Friday, December 13, 2013

Easiest way to get the greatest common factor of 36 and 48.

Greatest Common Factor 36 and 48

What is the simplest way to find the greatest common factor?

Most teachers say list all factors and then find the largest common one.  There is no need to create a comprehensive list of all factors.  List all factors of the smaller number then go down the list from largest to smallest until you find a common factor.  The first one that you find is the largest common factor.

Let’s illustrate:

Factors of 36 are

2, 3, 4, 6, 9, 12, 18, and 36.

Some hints on the searching process for all factors

36 goes Any number is a factor of itself.

2 goes 36 is even

18 goes 2x18=36.  No number between 18 and 36 will go in evenly.  Think about why!!!

3 goes 3x12=36  No number between 12 and 18 goes into 36 evenly.

4 goes 4x9=36.

10 and 11 don’t go. 

5 does not go (36 does not end in either a 5 or 0)

6 goes 6x5=36

7 and 8 do not go.

We are done.

The factors of 36 from greatest to least are 36, 18, 12, 9, 6, 4, 3, and 2.

Now find the largest factor of 36 that goes into 48 evenly.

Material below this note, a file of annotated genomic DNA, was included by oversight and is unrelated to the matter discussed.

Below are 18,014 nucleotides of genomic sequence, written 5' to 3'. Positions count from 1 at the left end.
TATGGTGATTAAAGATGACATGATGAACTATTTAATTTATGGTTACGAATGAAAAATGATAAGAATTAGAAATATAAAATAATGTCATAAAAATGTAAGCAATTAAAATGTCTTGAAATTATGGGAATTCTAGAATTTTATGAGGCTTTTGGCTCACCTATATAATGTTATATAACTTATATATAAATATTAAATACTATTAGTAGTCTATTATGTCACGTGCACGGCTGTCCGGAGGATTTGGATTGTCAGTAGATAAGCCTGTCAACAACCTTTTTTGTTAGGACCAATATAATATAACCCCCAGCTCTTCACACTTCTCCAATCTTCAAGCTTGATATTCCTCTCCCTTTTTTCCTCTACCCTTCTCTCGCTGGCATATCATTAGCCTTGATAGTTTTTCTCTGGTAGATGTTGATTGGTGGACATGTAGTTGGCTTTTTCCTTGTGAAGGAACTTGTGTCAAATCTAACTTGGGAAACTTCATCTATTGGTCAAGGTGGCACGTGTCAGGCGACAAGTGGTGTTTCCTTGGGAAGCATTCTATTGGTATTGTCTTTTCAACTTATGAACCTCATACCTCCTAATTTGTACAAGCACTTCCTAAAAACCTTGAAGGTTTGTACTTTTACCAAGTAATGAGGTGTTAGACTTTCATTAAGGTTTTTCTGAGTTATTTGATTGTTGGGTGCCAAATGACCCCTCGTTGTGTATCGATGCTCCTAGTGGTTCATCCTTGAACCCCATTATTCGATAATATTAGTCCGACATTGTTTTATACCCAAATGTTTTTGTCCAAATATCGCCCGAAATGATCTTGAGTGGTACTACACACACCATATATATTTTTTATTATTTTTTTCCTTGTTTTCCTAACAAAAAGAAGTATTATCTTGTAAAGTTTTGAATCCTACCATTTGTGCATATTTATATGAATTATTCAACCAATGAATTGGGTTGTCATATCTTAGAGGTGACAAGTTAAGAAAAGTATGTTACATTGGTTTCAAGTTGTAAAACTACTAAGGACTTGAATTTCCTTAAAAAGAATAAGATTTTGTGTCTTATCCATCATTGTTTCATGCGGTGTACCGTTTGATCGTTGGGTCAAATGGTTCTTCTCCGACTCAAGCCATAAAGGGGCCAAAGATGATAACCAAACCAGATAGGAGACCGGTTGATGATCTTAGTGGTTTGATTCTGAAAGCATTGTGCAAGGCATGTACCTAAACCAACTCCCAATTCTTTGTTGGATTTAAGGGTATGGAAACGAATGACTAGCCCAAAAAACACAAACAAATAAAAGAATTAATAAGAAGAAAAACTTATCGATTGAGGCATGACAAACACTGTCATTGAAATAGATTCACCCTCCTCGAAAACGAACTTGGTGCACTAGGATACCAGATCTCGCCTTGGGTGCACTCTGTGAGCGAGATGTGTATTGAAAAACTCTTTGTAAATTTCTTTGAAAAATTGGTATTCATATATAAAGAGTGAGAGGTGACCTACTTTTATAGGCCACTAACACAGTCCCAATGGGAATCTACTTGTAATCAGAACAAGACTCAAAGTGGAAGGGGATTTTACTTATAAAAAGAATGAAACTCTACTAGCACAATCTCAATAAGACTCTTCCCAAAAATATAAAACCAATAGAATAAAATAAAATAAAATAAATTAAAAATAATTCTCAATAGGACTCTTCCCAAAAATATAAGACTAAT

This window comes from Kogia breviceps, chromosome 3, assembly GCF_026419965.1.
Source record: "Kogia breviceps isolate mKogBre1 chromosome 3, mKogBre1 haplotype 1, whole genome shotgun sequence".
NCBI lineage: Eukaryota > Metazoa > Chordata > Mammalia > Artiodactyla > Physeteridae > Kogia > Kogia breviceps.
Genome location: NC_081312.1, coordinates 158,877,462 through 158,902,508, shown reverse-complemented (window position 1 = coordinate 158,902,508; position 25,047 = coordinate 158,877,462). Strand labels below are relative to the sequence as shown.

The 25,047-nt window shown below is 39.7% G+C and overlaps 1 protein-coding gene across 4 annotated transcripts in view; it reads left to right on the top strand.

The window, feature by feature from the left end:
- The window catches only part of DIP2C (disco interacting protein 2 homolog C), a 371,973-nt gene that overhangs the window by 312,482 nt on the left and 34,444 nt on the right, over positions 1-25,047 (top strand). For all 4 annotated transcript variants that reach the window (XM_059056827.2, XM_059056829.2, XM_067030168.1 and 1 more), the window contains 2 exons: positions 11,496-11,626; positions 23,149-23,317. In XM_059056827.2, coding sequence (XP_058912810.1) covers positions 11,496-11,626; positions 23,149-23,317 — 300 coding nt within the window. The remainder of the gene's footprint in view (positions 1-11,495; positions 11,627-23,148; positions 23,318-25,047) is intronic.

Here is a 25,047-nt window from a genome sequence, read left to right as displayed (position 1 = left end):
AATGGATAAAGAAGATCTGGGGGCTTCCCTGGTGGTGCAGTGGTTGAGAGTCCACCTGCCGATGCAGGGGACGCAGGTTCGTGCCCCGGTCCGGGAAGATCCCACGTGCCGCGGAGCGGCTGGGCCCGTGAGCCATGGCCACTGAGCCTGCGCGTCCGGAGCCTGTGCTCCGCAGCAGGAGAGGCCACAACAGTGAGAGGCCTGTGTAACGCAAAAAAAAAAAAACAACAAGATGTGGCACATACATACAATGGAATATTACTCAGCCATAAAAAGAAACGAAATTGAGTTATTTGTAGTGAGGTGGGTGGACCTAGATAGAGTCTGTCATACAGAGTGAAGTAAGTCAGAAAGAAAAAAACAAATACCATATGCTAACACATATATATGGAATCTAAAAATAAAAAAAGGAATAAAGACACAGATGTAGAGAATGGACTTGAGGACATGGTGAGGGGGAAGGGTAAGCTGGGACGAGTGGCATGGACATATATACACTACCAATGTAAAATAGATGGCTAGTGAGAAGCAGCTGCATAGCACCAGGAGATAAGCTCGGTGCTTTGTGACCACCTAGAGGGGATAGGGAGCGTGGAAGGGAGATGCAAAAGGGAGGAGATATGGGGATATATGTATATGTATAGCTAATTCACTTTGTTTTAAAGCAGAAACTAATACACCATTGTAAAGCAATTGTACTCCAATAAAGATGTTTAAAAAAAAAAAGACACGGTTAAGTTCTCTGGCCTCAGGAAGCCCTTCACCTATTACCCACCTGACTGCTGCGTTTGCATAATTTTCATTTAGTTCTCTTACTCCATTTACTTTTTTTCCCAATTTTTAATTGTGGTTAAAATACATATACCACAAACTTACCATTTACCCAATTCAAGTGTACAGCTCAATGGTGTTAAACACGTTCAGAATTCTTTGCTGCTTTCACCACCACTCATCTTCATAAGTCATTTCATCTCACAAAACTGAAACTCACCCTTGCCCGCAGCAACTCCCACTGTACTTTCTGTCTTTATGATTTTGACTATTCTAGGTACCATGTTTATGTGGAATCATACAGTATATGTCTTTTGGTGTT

Naturally, you should start with the largest factor of 36 and work your way down.  REMEMBER YOU ARE LOOKING FOR THE LARGEST COMMON FACTOR.  START WITH THE LARGEST FACTOR OF 36.  ONCE YOU FIND A FACTOR THAT IS COMMON WITH 48 YOU ARE DONE!!!!!

36 does not go into 48 evenly.  Neither does 18 but 12 does.  12 is our answer.  There is no need to look for numbers less than 12 because we are looking for the GREATEST common factor.
36 and 48 are reasonably small numbers so only a little bit of time is wasted by listing all factors of 48.  However, the more difficult you make the problem the more likely it is that you will make a mistake.
Also what would you do with the problem -- find the GCF of 2,362 and 7,400?  Would you start by listing all factors of both numbers?  I HOPE NOT!!!!
Will look at GCF of larger numbers soon.  Will also look at getting GCF through prime factorization soon.
In basketball your coach might say take four passes prior to shooting.  This is very good advice, better than list all factors of both numbers and then find the largest common one.  Still, when your coach says take four passes prior to the shot he or she is not telling you to pass up an open look close to the basket.  At least I hope that is not the advice. 



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